Activist Faces Trial For Giving Shelter, Water To Migrants In Desert
The federal felony case in Arizona against Scott Warren is bringing an outcry from migrant support groups.
Scott Warren says he was acting on his religious beliefs when he provided food, water and shelter for two migrants crossing the harsh Arizona desert.
The United States government says he was illegally conspiring to transport and harbor illegal immigrants.
Now a trial begins in Tucson this week, stemming from this January 2018 raid by Border Patrol officers on a remote clinic operated by a humanitarian group called No More Deaths.
Warren is a volunteer for the group when he's not working as a college geography instructor. A media campaign by migrant-support organizations depicts him as a martyr for compassion.
They argue his prosecution represents a shift in government attitudes toward humanitarian groups leaving water in Arizona's Sonora desert to help illegal crossers survive the journey.
They point to these clips, shot by No More Deaths, of Border Patrol Officers draining the water supples and boasting about it.
"Look at this trash somebody left on the trail. It's not yours, is it? All you have to do is tell me: Is it yours? Not yours? You're not going to tell me, huh?"
In this criminal complaint, the government says Warren aided two illegal crossers, providing three days of shelter, food, water, beds and clean clothes at a No More Deaths desert clinic called "the Barn." He faces felony counts that carry a maximum of 20 years in prison.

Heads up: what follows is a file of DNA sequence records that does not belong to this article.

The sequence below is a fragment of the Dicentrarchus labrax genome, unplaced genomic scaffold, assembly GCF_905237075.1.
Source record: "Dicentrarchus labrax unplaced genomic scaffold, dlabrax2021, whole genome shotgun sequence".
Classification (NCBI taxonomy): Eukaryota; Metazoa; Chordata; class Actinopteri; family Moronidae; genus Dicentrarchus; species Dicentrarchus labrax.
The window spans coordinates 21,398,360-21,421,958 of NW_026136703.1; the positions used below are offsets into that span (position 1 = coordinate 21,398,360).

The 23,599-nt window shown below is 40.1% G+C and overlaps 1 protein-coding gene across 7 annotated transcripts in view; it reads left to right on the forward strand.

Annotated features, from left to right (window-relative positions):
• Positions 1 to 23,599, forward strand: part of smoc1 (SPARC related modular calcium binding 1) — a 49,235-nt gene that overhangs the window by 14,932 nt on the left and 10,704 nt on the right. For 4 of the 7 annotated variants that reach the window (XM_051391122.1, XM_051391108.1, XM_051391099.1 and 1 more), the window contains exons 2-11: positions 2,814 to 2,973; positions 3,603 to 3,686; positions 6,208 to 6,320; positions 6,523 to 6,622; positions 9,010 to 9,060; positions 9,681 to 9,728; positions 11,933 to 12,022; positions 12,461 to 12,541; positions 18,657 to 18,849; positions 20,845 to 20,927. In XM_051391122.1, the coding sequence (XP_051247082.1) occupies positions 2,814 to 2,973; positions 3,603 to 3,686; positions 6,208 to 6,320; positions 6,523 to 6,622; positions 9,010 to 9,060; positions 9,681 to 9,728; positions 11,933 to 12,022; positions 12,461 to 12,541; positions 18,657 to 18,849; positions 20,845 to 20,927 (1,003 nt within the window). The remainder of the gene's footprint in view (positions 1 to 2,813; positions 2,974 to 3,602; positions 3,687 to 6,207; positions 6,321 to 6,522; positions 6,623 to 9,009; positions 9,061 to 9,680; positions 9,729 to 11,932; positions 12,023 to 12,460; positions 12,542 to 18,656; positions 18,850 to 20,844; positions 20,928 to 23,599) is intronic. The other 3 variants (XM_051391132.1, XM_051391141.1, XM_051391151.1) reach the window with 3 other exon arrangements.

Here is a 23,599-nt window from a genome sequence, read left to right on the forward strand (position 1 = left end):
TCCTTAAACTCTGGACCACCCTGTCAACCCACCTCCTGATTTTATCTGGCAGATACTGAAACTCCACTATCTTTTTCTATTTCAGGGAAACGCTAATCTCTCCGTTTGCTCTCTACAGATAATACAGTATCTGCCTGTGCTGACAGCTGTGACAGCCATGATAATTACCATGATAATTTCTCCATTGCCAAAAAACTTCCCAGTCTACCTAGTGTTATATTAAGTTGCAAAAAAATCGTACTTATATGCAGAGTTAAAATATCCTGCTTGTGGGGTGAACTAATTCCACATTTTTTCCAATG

In court, Warren argued his religious beliefs direct him to help people in need. But prosecutors argued that the migrants he helped weren't in distress and his faith didn't compel him to "aid in the evasion of law enforcement."
Humane Borders is an activist group that manages desert water stations and also tracks migrant death statistics. It says over 3,300 people died crossing the Arizona desert between 1999 and 2018, marked by the red dots you see here.
In an Op-Ed this week in The Washington Post, Warren said he used to have warm exchanges with Border Patrol agents, who had no problem with him leaving water. Now he says his trial raises questions whether "the government will take seriously its humanitarian obligations to the migrants."
He ended the article by saying "If they are thirsty, we will offer them water."
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